It is another object to provide a locking mechanism which is particularly useful for locking a secure space to which access by many different persons is required so that recording of lock opening can be achieved. It is a further object to provide a locking mechanism which is particularly useful for high security controlled areas requiring access by more than one person. Applications include dangerous drug storage or secret files.
Other objects and advantages of this invention will become apparent from a study of the following portion of the specification, the claims, and the attached drawings.
FIG. 1 is an isometric view of a preferred embodiment of the lock and key mechanism of this invention.
FIG. 2 is an enlarged section taken generally along the line 2--2 of FIG. 1.
FIG. 3 is a section taken generally along the line 3--3 of FIG. 2.
FIG. 4 is a section taken generally along the line 4--4 of FIG. 2.
FIG. 5 is a section taken generally along the line 5--5 of FIG. 4.
FIG. 6 is an exploded view of a preferred embodiment of the locking mechanism of this invention.
A preferred embodiment of the locking mechanism of this invention is generally indicated at 10 in FIGS. 2, 4 and 6. It is a locking mechanism which can be employed to permit the locking and unlocking of any desired type of restricted space. In the present example, it is associated with lock housing 12 which is arranged to lock and unlock small chamber 14 in the lock housing itself. As seen in FIGS. 1, 2, 5 and 6, lock housing 12 has front 16 integrally formed with sides 18 and 20. Back 22 has top 24 integrally formed therewith. Back 22 is hinged to the sides with hinge pin 26.
As can be seen in FIG. 6, back 22 with its top 24 can be hinged away from the remainder of the lock housing. It can also be swung forward to the closed position and locked in place with separate lock 28. Lock 28 is conventional and has locking flange 30 which engages behind striker plate 31. By unlocking lock 28, the lock housing 12 can be moved from the closed position illustrated in FIGS. 1, 2 and 5 to the open position illustrated in FIG. 6 for access to the interior of lock housing 12. Thereupon, the lock housing can be closed and locked by key lock 28. Hasp 32 has oppositely bevelled tangs which can enter down through holes in top 24. The tangs also carry latching slots therein so that, when the hasp is pushed down through the openings illustrated in FIG. 6, lock plate 34 engages in the slots to hold the hasp in place, see FIGS. 2 and 5. In this way, the lock housing can be locked onto any solid device, such as a doorknob, an eye, or a post. The lock housing can be closed and locked at a central location where the lock use records are maintained and key 36 is kept. It can then be locked in its use location by insertion of hasp 32. By opening lock housing 12 by means of key lock 28, latch plate 34 can be released to release hasp 32 for removal. In this way, lock housing 12 can be secured at any location desired, and the holder of key 36 which operates key lock 28 is the person with access to the interior of the lock housing and can remove the lock housing.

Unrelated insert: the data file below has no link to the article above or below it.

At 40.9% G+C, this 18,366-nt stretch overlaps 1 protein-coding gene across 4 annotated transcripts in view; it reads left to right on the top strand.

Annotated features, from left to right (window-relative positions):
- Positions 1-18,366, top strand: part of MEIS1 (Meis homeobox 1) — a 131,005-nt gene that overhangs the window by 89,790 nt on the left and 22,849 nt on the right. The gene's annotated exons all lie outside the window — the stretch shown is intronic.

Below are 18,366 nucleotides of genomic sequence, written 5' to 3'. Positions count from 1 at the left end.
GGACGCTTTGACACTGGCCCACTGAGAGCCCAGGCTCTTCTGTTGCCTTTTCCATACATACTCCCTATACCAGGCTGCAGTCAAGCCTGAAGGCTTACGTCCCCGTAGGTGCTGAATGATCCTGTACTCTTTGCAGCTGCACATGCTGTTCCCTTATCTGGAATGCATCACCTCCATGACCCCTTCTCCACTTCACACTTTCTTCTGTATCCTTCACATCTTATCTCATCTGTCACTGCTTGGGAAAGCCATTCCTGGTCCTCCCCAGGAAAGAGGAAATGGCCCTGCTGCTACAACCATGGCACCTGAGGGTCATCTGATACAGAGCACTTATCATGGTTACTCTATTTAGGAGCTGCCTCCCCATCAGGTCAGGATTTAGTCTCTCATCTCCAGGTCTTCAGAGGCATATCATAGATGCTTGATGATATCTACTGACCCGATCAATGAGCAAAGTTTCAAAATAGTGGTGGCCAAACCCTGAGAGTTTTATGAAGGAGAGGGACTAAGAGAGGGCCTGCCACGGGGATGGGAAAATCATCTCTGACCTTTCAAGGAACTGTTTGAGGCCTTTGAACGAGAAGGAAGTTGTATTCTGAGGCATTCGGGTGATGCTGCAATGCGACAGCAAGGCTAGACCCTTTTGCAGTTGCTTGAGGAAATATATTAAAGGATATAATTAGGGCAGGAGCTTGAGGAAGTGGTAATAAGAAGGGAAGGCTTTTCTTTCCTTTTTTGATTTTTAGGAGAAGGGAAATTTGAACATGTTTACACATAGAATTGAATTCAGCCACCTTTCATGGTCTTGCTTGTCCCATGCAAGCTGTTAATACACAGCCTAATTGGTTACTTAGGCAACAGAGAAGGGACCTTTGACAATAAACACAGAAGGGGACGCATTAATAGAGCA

Locking mechanism 10 controls access to chamber 14. When actuated, a recording of the combination used for access is made. The recording mechanism is within lock housing 12 so that the access information is available to the holder of the key 36. While the locking mechanism 10 will be described with respect to access to chamber 14, it is clear that the locking mechanism 10 can be employed for controlling access to and recording access to another chamber.
Locking mechanism 10 requires two separate and related inputs for its actuation. Furthermore, for any first input, the second input which causes opening is unique to that first input. In the illustrated preferred embodiment of the locking mechanism 10 shown in the drawings, the first input to the locking mechanism is presented by key 38, and the second input is presented by combination mechanism 40, see FIGS. 4 and 6. Locking mechanism 10 has barrel 42 in which is formed key slot 44. The key slot is illustrated as being a plane rectangular slot opening, but it may carry therein (on at least one side thereof) particular longitudinal shaping to limit the shape of the key that may be inserted. Key 38 has a shank 46 which can be longitudinally inserted into key slot 44. Shank 46 has a notch 48 which interacts with cup 50 so that key 38 cannot be turned until it is fully inserted. Key shank 46 carries cam groove 52 on the side thereof to act as a tumbler driver. Groove 52 has a wide, funnel-shaped open front end 54 to catch the pins on the tumblers as the key is inserted. The key serves to program the lock and is a first means or program input.